Science fiction legend Isaac Asimov was born today in Russia in 1920. He died in 1992.
One does not need to look far for evidence of Asimov's work, which numbers approximately 500 books; Will Smith recently appeared in a film version of Asimov's I, Robot. But Asimov also has made some notable contributions to the mystery field. I am a particular fan of his entertaining Black Widowers tales, in which a perplexing mystery is solved after dinner not by any of the distinguished guests present but by the unassuming waiter Henry. Not long ago, Carroll & Graf published the collection The Return of the Black Widowers (introd. Harlan Ellison), and mystery fans often recall with affection Asimov's Murder at the ABA (not the American Bar Association, but the American Booksellers Association).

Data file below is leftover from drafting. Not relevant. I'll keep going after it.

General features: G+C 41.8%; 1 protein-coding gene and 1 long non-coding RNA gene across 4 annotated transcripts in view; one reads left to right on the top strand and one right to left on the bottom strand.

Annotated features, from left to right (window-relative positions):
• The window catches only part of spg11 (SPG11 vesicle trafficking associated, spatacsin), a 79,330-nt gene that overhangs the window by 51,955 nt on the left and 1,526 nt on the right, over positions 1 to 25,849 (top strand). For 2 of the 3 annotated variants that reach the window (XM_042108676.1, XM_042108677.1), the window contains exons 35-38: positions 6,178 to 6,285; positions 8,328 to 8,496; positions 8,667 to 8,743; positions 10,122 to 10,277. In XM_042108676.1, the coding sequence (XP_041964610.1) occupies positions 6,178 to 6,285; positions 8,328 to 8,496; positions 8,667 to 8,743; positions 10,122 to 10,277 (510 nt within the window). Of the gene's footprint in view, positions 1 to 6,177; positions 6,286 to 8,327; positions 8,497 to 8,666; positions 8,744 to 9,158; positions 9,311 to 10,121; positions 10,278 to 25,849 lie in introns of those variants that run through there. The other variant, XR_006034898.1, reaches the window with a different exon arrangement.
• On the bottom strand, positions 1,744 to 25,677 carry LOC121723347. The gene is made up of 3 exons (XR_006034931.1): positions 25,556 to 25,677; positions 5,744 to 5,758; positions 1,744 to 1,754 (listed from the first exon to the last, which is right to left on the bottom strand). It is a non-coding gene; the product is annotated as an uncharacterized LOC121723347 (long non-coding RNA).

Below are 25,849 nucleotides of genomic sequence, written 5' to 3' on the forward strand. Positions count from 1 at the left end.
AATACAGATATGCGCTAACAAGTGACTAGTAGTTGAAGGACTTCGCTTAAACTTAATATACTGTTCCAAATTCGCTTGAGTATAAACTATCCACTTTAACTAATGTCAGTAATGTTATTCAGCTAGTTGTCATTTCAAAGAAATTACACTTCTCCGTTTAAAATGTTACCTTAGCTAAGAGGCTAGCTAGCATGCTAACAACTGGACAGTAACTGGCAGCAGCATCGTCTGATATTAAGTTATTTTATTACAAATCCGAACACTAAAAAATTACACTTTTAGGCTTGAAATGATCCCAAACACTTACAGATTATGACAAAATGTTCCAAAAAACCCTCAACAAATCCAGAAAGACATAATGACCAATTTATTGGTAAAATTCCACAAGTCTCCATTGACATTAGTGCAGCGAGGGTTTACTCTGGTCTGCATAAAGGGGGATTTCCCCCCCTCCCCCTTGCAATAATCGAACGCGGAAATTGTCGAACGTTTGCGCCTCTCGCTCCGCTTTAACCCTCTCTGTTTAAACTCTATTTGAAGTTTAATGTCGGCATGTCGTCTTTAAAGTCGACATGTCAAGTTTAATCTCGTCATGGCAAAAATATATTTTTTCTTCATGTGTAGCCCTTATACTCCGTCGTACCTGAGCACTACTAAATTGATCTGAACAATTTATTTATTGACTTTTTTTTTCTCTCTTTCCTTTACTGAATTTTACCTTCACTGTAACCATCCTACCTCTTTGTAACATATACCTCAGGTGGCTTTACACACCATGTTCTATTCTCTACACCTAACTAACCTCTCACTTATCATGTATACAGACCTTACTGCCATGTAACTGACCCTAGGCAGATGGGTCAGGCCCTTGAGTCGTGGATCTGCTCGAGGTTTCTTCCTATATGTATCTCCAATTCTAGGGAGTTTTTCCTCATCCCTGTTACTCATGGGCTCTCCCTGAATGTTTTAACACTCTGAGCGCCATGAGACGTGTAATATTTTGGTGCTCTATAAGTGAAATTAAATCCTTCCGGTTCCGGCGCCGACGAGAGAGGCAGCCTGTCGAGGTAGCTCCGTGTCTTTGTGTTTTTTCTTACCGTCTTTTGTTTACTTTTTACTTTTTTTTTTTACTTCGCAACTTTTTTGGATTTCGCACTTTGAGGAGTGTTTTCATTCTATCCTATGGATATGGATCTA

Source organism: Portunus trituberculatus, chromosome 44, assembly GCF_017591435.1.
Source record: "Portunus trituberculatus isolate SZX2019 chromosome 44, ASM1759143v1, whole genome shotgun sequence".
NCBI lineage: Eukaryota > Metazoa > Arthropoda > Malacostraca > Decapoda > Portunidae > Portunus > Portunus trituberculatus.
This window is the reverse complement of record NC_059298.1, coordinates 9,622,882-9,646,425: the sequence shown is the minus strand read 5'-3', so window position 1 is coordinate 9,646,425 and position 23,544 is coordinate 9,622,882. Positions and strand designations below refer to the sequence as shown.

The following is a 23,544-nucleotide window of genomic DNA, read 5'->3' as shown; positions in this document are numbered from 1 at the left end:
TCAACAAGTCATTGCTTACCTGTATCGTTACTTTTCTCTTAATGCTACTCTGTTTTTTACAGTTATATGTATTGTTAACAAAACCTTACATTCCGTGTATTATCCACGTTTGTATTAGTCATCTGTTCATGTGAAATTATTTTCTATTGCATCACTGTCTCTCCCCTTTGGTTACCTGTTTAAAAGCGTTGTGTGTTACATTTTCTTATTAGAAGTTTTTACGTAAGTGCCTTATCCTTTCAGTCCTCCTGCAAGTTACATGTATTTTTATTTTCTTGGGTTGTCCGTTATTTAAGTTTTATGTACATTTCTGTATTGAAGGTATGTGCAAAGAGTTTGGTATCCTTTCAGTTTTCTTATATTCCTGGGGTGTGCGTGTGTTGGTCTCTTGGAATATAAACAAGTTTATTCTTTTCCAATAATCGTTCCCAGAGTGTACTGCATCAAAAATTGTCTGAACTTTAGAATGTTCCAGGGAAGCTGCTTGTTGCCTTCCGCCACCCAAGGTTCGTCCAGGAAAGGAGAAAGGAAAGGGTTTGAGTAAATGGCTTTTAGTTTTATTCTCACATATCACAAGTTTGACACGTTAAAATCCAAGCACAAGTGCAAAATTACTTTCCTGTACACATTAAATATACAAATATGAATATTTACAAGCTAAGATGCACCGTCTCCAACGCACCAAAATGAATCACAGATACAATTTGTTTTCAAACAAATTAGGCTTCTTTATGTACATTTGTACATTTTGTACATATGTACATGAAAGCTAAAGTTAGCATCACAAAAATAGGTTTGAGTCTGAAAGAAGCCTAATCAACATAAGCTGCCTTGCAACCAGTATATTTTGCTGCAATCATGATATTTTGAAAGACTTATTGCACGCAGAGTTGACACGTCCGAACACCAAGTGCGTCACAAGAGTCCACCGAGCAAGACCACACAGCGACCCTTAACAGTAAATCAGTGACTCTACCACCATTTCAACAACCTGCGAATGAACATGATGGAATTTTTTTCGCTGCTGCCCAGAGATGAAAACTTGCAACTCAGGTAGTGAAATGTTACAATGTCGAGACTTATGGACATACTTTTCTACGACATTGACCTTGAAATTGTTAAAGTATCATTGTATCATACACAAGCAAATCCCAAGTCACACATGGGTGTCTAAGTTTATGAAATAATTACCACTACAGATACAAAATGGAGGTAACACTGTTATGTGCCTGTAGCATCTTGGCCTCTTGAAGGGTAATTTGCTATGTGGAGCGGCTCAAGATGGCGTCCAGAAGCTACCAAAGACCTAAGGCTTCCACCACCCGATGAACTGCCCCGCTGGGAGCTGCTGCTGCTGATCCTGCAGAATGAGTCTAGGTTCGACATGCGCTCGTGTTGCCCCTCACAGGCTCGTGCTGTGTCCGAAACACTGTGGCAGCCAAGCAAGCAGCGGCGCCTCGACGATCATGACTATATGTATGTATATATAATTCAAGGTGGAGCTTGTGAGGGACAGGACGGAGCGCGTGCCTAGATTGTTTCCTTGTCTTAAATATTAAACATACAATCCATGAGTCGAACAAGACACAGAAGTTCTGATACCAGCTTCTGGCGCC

. . .in the 21st century, if we survive, we can imagine that our technological society will advance even further. There will be even more computerization and automation. The dull work of the world will be done by machines. Men and women themselves will be able to do the kind of work they want to do. Undoubtedly, some of them will want to be research scientists, or symphony conductors, or they will want to be great artists, or writers. . . . There will be enough people who will want to be that, and there will be people who will want to learn how to bowl perfectly, or how to collect leaves, or how to build battleships out of toothpicks. What's the difference? Whatever it is you do that makes you happy, and adds to the joyousness of the world, is justified.—Isaac Asimov, 1974.